Healthy Grilling

By Karen Ansel, MS, RDN, CDN
grilling vegetables

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Warmer weather means it's time to get out of the kitchen and fire up the barbecue. While grilled foods are packed with flavor, the way you prepare them can have a big impact on how healthy they are. Follow these simple steps for a cookout that's tasty and good for you.

Dial Down the Heat

When proteins in meat, chicken and fish are cooked at searing temperatures, cancer-causing compounds called heterocyclic amines, or HCAs, form, especially where meat is charred. "Charred meats that have been grilled at high temperatures or over an open flame undergo changes that increase chemicals that may increase the risk of cancer," says Kristen Gradney, RDN, LDN, a spokesperson for the Academy of Nutrition and Dietetics. "It is best to grill meat low and slow to prevent excess charring." Flipping food frequently also can prevent crusting.

Note: Always use a food thermometer to ensure food has reached a safe minimum internal cooking temperature.

Cut the Fat

Fat from meat can drip into your grill's flame, causing it to flare up. The flame and resulting smoke contain polycyclic aromatic hydrocarbons, or PAHs, which also have been linked to cancer. Trimming the fat from meat prior to cooking can reduce PAHs, as can removing skin from chicken or fish. Cooking outside the flame rather than directly over it also can help prevent flaring.

Marinate

One easy way to minimize HCAs and PAHs is to marinate meat for at least 30 minutes before grilling. Acidic ingredients such as vinegar, lemon juice or orange juice are especially effective. Or try beer, wine or even green tea.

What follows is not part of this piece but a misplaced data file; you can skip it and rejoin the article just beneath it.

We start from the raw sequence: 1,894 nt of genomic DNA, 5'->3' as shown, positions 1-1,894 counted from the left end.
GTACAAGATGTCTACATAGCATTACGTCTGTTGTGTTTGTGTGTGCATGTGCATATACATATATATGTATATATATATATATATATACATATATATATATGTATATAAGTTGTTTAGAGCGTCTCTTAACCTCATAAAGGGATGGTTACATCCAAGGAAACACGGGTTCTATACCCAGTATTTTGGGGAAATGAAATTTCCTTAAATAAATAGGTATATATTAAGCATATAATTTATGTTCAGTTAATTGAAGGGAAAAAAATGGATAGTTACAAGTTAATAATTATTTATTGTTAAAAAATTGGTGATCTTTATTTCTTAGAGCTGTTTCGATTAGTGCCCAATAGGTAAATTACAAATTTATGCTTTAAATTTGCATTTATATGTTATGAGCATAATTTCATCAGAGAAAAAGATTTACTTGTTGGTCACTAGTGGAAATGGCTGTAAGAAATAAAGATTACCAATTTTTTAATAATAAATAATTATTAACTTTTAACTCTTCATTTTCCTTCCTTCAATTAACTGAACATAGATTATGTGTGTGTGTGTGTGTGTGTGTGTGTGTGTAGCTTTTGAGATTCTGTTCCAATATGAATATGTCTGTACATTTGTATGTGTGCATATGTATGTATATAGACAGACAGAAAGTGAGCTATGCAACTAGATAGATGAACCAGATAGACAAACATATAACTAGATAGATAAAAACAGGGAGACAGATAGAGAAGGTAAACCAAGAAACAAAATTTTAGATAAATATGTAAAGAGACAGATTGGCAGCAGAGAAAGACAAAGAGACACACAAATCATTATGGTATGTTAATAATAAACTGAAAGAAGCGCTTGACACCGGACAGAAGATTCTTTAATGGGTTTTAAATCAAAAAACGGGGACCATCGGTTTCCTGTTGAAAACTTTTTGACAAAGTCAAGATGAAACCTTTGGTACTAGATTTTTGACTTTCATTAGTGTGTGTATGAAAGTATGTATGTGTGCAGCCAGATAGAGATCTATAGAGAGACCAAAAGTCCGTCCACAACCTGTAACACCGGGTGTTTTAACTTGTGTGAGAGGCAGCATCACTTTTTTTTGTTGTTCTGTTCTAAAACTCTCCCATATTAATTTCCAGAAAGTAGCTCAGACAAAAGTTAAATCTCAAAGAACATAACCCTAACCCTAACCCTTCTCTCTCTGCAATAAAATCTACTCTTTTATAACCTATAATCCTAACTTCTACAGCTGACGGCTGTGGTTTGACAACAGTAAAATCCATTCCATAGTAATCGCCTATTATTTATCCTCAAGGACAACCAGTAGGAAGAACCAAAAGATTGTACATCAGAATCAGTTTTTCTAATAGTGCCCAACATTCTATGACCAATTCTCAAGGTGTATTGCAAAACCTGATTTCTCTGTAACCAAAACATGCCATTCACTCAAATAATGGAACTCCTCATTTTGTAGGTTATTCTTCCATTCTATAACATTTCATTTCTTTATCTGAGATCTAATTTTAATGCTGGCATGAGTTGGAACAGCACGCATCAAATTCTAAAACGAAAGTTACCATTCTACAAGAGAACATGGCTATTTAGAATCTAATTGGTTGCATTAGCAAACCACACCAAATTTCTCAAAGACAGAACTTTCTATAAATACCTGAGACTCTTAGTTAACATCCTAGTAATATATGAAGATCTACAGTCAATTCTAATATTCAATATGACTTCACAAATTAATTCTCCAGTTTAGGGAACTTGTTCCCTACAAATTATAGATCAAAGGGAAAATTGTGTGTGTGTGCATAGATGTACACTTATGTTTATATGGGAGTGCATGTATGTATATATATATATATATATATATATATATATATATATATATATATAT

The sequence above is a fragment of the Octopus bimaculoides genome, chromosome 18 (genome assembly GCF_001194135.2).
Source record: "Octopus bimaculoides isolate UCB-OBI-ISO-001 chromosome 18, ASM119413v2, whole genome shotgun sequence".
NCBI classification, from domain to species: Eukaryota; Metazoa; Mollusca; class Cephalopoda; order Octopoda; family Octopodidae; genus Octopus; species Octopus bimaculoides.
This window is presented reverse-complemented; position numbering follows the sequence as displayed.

Mix It Up

Fruits and vegetables are less likely to form carcinogens at high heat, so try swapping produce for some of your animal protein. Barbecue a veggie burger or portobello mushroom. Thread tomatoes, onions, squash and peppers on kebabs. Or grill pineapple, peaches or nectarines for a gooey, naturally sweet dessert. You'll cut carcinogens and add cancer-fighting phytochemicals to your meal in the process.

Keep It Clean

Too much heat isn't the only thing that can turn a good barbecue bad. Make sure your food is safe by discarding any unused marinade and using clean utensils and plates for cooked food. "Cooking with a clean grill, free of lighter fluid or charcoal, prevents the contamination and consumption of food with these harmful substances," says Gradney. When the cookout is over, make sure your grill cleaning brush has no loose bristles that can fall onto the grates and potentially stick to food next time you grill.

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